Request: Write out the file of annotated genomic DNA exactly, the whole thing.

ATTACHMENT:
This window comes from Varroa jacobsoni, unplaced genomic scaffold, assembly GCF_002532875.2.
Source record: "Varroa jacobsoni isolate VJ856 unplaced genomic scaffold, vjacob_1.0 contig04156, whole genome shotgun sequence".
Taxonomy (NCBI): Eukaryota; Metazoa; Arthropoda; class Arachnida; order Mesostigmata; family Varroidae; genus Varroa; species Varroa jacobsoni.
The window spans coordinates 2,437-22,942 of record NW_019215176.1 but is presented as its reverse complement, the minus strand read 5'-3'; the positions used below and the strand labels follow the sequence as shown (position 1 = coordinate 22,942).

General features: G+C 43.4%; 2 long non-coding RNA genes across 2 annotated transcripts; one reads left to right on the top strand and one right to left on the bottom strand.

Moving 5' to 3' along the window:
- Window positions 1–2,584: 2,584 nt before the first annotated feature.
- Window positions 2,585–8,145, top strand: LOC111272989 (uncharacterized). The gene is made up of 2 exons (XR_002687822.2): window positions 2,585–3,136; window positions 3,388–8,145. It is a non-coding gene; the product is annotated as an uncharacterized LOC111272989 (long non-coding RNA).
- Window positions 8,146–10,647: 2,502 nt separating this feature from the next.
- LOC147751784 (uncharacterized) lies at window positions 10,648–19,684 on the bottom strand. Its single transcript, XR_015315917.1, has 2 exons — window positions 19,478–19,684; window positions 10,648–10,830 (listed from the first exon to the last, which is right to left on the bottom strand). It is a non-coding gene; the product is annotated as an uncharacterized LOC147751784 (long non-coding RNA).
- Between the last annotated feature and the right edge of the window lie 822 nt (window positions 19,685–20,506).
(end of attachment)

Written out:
This window comes from Varroa jacobsoni, unplaced genomic scaffold, assembly GCF_002532875.2.
Source record: "Varroa jacobsoni isolate VJ856 unplaced genomic scaffold, vjacob_1.0 contig04156, whole genome shotgun sequence".
Taxonomy (NCBI): Eukaryota; Metazoa; Arthropoda; class Arachnida; order Mesostigmata; family Varroidae; genus Varroa; species Varroa jacobsoni.
The window spans coordinates 2,437-22,942 of record NW_019215176.1 but is presented as its reverse complement, the minus strand read 5'-3'; the positions used below and the strand labels follow the sequence as shown (position 1 = coordinate 22,942).

General features: G+C 43.4%; 2 long non-coding RNA genes across 2 annotated transcripts; one reads left to right on the top strand and one right to left on the bottom strand.

Moving 5' to 3' along the window:
- Window positions 1–2,584: 2,584 nt before the first annotated feature.
- Window positions 2,585–8,145, top strand: LOC111272989 (uncharacterized). The gene is made up of 2 exons (XR_002687822.2): window positions 2,585–3,136; window positions 3,388–8,145. It is a non-coding gene; the product is annotated as an uncharacterized LOC111272989 (long non-coding RNA).
- Window positions 8,146–10,647: 2,502 nt separating this feature from the next.
- LOC147751784 (uncharacterized) lies at window positions 10,648–19,684 on the bottom strand. Its single transcript, XR_015315917.1, has 2 exons — window positions 19,478–19,684; window positions 10,648–10,830 (listed from the first exon to the last, which is right to left on the bottom strand). It is a non-coding gene; the product is annotated as an uncharacterized LOC147751784 (long non-coding RNA).
- Between the last annotated feature and the right edge of the window lie 822 nt (window positions 19,685–20,506).